Comment by Pete

Are you kidding Pete?

What about Rob and Citibank, Pepsi, Singer, Hyundai, Qantas?

There’s so many examples where he didn’t just kill relationships, he actively went out and murdered it.

He was pretty much always in the right, but still, don’t make him out to be a saint with political aspirations.

Comment by DH

Fair. Let me rephrase it. Rob was very good at forging a positive relationship with clients that interested and intrigued him. Better?

Comment by Pete

you forgot to mention how clients saw through his good client criteria and promised him all sorts of “interesting” projects because they knew hed squeal like a fucking 6 year old at a bieber concert and offer to do it for free “just for the chance to do something so cool”. fucking gullible twat.

if it wasnt for me none of you fuckers would ever have got fucking paid.

Comment by andy@cynic

and if there was a freebie in it for him, hed fucking wet his panties over them. do i hear anyone say virgin atlantic?

Comment by andy@cynic

but when he gave a client some tough love, they fucking deserved it. ill reluctantly give him that. they didnt think so but they thought the sun shone out of their fucking collective arses.

Comment by andy@cynic

Was citibank the one Rob did the infamous “360” comment to?

A rare moment of Campbell class.

Comment by DH

Think so but my favourite was that fucked nappy research meeting where at the end he said “so you haven’t found anything new or interesting?”

He’s much tamer now. Read boring.

Comment by Billy Whizz

Huggies. The client that paid us to not run the ad we made. Forgot about that. The most profitable client in our history.

I almost liked Rob back then.

Comment by DH

stop sounding like a couple of fucking campbell groupies. hes not that good and not that nice. get a fucking grip on yourselves and remember what a fucking mischief making nightmare he was.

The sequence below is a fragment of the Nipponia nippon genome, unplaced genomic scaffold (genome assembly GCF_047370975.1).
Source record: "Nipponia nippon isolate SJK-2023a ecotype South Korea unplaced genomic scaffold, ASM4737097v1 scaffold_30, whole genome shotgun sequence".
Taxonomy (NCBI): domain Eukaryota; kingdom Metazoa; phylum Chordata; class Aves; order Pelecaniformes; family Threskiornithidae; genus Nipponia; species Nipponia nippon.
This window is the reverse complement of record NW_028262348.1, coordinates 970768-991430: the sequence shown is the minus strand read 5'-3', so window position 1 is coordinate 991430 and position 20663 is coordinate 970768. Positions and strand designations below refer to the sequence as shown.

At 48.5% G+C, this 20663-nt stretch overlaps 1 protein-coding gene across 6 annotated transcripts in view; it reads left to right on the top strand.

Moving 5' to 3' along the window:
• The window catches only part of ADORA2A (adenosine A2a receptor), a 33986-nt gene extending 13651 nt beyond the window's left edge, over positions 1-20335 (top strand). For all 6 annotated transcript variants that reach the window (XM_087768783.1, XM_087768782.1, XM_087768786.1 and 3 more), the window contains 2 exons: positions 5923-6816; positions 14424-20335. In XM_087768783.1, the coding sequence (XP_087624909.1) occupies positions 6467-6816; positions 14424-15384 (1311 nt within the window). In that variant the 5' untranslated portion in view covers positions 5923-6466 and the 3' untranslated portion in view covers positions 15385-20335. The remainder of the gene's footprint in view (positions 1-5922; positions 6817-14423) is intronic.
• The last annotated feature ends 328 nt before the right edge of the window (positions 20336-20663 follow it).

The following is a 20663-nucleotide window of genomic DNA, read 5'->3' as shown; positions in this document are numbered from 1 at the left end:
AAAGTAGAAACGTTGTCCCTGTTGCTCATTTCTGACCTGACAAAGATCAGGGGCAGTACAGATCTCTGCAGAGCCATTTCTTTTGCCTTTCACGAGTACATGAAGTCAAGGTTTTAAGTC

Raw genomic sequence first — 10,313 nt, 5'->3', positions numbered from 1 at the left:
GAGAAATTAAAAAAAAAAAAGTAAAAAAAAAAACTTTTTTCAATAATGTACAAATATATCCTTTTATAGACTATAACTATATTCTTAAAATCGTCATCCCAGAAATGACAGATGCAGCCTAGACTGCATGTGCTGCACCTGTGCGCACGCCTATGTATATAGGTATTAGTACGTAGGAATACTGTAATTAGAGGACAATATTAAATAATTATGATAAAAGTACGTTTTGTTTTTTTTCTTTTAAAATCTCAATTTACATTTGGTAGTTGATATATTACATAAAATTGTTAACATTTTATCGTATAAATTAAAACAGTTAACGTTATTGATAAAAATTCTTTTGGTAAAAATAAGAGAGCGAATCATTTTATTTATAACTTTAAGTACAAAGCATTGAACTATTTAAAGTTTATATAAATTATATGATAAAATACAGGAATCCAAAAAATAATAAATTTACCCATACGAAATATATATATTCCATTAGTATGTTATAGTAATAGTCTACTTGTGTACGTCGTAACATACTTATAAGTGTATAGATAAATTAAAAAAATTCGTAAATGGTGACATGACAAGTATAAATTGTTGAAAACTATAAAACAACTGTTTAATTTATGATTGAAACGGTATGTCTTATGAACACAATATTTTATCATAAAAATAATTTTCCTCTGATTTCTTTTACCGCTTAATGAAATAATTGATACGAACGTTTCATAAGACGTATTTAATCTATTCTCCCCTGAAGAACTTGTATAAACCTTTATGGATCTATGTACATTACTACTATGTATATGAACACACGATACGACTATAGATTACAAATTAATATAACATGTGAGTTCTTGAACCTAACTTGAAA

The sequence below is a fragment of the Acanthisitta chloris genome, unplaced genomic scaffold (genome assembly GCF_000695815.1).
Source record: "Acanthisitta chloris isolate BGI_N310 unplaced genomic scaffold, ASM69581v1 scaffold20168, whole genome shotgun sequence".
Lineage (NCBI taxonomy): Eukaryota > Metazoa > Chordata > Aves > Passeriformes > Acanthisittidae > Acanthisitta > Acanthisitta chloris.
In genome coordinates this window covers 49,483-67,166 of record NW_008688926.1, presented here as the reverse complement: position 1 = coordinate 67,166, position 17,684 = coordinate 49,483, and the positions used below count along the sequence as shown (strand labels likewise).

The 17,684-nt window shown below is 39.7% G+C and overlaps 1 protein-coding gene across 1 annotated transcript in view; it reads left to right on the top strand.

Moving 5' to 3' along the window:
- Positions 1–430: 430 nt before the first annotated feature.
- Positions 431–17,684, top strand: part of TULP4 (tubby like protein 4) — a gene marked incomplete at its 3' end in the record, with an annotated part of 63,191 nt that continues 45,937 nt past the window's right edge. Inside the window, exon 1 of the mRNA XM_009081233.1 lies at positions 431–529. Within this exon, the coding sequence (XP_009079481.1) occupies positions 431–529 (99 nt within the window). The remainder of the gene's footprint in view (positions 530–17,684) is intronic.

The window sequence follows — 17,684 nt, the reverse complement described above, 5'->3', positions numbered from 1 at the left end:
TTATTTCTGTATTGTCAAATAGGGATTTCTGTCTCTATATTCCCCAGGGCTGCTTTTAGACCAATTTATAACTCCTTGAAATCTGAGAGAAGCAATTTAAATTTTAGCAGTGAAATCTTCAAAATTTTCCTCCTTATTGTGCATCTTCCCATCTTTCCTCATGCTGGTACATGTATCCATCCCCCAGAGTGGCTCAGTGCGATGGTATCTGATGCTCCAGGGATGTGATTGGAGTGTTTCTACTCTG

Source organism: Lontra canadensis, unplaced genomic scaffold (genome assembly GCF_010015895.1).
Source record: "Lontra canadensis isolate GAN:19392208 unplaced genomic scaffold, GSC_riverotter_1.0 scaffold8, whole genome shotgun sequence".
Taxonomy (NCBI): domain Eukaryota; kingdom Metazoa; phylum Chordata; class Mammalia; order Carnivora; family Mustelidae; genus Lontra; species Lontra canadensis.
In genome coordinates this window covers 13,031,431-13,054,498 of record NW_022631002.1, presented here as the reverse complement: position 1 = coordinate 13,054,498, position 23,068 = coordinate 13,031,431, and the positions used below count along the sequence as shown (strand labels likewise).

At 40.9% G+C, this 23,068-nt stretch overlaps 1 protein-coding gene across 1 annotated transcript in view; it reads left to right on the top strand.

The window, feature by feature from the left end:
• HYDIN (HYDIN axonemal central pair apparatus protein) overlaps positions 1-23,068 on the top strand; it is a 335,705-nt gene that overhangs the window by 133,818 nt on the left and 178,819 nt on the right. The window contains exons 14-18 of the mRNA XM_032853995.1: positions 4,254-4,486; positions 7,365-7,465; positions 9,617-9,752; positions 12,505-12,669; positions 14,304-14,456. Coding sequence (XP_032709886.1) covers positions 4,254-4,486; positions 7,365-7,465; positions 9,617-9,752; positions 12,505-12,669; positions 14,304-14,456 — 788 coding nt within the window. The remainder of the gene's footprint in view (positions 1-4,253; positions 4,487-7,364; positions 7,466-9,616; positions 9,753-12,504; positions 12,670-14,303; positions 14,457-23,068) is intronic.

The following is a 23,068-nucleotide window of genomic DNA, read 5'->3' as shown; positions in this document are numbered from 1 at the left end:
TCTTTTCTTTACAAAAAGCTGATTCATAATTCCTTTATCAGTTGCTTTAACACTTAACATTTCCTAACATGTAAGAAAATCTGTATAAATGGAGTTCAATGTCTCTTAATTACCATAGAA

Comment by andy@cynic

Can you stop making me sound that I was a complete bastard when I was “younger”.

Did I have a few run-in’s with clients? Yes.

Did I occasionally cross the line? Yes.

Was I a fucking thug bastard? No … well, not unless they were insulting to me, my colleagues or the human race … so can we just add a sense of realism to the ‘history lesson’, especially as I never vomited over a clients desk – even if, amazingly, that sort-of forged the relationship rather than destruct it.

Something I still am trying to work out.

Comment by Rob

you fucking started it.

Comment by andy@cynic

Great point Pete – you have to work on relationships like you have to work on anything, and that definitely includes the ‘bean counters’, not just your day-to-day clients.

Comment by Rob

And your last line is a great line.

Comment by Pete

It’s also true. Funny how few people seem to realise that.

Comment by Rob

Or people could refer to your Monday post and make things much better without any additional effort.

Comment by DH

good fucking point there dave.

Comment by andy@cynic

On the positive Rob, agency/client relationships are still lasting longer than most marriages. Well, the Hollywood drug fucked starlet/ageing producer ones.

Comment by DH

i think i must have married 2 of the fuckers.

startlets, not ageing producers.

Comment by andy@cynic

Good post. Good comment. (from Pete)

Comment by George

you wouldnt know good if it came up and smashed you in your pretty little face and as your most generous friend, i am willing to put myself out and prove that fucking fact to you.

Comment by andy@cynic

You’re all give, give, give.

Comment by George

and you lot are all take, take fucking take.

Comment by andy@cynic

You’ve been to some cutting-edge conference about the benefits of this new thing called collaboration, haven’t you?

Comment by John

You mean the one where you smile at eachother while still secretly trying to fuck eachother over or the other one?

Comment by Rob

bet some planning fuck claims they have devised a proprietary tool for that shit even though the only proprietary tool would be them. cocks.

Comment by andy@cynic

Isn’t collaboration doing what you tell us to do Andy?

Comment by DH

Oh I have no doubt that is true. Given that there are many pitches held purely to reduce costs rather than improve creativity.

That then causes part of the problem, because with less cash combined with tight deadlines you don’t have as much time to create an effective strategy, nor great creative work; and its easy to get sucked into a process of churn where in order to make a profit the agency has to produce work it isn’t happy with.

Comment by Rob Mortimer (Not a fake Andy)

I think we all can relate.. some of us to the winning case as well 😉

Comment by Jansait